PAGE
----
Tong Yang Shabu-Shabu and Barbeque Restaurant

We love buffets! 
^^^That is an understatement.

Tong Yang is a Shabu-Shabu Restaurant that features a buffet aisle of raw cuts of meat, fish, vegetables, noodles that diners can choose from and cook on their own using a hot plate placed on the diners' table. They also offer a drink refilling station, cooked food area (with rice, pot stickers, etc.) and dessert station.

*I am actually confused now between the terms 'shabu-shabu' and 'hot-pot' as I often use them interchangeably. After a few clicks here and there, I found out that Hot Pot is the Chinese version while Shabu-Shabu is the Japanese variation.*



Tong Yang charges Php485.00 for weekday lunch buffet (Monday-Saturday, 11:00am until 2:00pm). The weekday dinner buffet (Monday-Saturday 5:30pm until 10:00pm), Sunday lunch buffet (11:00am to 2:00pm) and Sunday dinner buffet (5:30 to 10:00pm) costs Php585.00.
Do come with a big appetite and a not-so-super hungry stomach (as you will still cook your food haha!) because they charge an additional Php500.00 for leftovers.

Going back, I'd like to share our usual routine when dining in Tong Yang - TongYang101.
Once seated, the waiter asks for the soup that you prefer - choices usually are: chicken, sinigang, spicy soup - and they are going to pour it on the pot(s) on your table. Depending on how many you are in your group and how many pots there are in your table, you can choose to have different soups on each pots.

Head on to the buffet aisle and get your own selections. 
(***Don't leave your things unattended.
We usually go by batches so there are people left to watch over our bags.***)
This is the raw goods buffet station. Diners can get anything and as much as they want. They can then bring their plates on their table and start cooking using the hot pot/plate. 
This is Tong Yang's hot pot/plate. (Photo taken after we cooked so it looks greasy.)
Ask for butter from the servers and start frying/cooking your food. You can also add meat, noodles and vegetables on the pot with soup to make it more tasty (or simply cook your food via boiling).

I read in a table standee they have in their Quezon Avenue branch before that they recommend cooking the meat cuts for about 2minutes (or more if you want it crispy or toasted) to keep them from drying out as they already cut the goodies in thin portions.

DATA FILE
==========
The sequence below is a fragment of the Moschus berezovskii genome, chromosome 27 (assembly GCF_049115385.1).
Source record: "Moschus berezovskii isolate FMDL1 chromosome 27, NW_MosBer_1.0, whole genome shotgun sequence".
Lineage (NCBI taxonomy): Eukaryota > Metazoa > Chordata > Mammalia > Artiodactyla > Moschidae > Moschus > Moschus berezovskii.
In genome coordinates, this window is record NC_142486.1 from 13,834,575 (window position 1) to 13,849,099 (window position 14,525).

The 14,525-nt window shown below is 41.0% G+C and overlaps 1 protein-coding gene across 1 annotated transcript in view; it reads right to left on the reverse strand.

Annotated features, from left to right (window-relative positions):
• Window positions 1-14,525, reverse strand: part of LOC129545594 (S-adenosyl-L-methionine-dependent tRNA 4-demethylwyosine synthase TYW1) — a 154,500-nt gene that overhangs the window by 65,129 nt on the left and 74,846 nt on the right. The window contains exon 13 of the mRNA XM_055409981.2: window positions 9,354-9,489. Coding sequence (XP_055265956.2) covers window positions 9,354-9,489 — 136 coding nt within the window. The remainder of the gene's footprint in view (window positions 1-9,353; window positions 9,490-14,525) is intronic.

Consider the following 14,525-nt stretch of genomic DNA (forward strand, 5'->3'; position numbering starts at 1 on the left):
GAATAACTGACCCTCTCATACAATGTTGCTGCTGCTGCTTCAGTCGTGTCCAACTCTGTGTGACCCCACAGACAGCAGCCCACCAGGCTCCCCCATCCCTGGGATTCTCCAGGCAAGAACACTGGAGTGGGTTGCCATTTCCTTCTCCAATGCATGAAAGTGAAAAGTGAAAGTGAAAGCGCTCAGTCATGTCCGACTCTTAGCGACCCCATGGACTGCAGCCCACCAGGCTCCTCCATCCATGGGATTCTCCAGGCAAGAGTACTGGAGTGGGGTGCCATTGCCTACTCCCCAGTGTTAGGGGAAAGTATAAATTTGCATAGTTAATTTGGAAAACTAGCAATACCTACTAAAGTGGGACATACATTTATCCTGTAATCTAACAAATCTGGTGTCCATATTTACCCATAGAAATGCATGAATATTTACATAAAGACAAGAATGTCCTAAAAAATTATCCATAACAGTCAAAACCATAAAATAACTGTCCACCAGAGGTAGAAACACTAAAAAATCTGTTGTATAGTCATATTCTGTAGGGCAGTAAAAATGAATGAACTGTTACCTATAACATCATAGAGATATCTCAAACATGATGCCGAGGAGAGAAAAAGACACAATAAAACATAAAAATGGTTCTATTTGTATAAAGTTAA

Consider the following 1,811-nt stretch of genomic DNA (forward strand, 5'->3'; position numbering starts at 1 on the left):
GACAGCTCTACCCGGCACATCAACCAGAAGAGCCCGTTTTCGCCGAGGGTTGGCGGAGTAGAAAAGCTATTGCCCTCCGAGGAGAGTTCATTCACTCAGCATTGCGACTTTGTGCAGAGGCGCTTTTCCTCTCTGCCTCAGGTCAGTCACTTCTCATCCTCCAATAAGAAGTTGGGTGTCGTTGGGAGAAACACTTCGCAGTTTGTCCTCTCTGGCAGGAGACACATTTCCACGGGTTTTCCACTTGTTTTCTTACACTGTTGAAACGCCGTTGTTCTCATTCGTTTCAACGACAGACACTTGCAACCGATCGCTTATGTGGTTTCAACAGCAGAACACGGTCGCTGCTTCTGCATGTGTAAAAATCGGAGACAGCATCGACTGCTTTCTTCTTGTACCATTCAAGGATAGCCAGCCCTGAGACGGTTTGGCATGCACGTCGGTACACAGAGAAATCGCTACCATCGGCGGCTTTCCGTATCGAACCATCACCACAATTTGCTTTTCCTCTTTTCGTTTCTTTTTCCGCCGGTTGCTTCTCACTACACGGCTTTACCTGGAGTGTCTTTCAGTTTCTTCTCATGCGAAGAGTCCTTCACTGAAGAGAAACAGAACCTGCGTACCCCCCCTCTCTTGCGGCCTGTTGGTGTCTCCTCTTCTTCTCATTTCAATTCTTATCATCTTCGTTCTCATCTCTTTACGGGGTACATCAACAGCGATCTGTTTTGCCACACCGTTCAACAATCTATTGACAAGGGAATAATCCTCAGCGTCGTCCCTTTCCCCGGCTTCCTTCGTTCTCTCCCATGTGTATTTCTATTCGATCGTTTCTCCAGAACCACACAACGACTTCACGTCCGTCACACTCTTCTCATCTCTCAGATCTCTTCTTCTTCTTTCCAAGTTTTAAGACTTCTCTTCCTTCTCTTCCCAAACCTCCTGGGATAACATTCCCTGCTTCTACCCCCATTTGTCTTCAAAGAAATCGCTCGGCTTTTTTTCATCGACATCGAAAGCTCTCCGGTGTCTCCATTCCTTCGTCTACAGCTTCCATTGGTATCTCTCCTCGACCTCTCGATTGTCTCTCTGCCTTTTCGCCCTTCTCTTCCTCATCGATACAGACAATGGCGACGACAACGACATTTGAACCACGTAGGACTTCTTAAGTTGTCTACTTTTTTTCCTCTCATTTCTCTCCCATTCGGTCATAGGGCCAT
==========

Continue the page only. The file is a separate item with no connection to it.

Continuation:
I suggest you refrain from eating too much rice to maximize the buffet experience. But I  know that 'we're Pinoy this way' so fine - you may head to the 'cooked food' area for fried rice and dumplings. If you come on a dinner buffet, you may be lucky to chance upon steamed crabs and lobsters.
I believe plain steamed rice comes in bowls and they charge extra for that.

They also have this meat slicing section for really freshly cut meat. I love the beef and pork belly cut, reminds me of bacon and sukiyaki-cut beef from the grocery. I go back to this area a lot of times. =)
Once you're full and all-stuffed but still have space for desserts, head to the dessert station. Ice cream is always available and there are ingredients to make yourself your own Halo-halo or mais con hielo.
They store their bowls and plates on the lower rack of the table for easy access. Be careful though and choose your plates well as some are dusty and dirty since it is an open shelf.
Refillable drinks are included in the buffet. You may choose from a variety of Coca-Cola products. iced tea, fruit juices and even draft beer (SMB)! Some people stay in for a while because of the beer-unli pulutan factor so to friends who are looking for an alternative place to enjoy, this might be the place to go.
The last Tong Yang venue we went to was in SM Fairview (632) 332-5236, 351-838.
Other branches are in:
Jupiter St., Makati (632) 899-3388, 897-4148,
 Quezon Avenue (632) 373-3860 to 61,
Adriatico, Malate (632) 536-8392, 536-8393,
and
SM Megamall Atrium (632) 631-3637, 470-3638.
We usually call ahead of time for seat reservations as the restaurant is crowded during peak hours.


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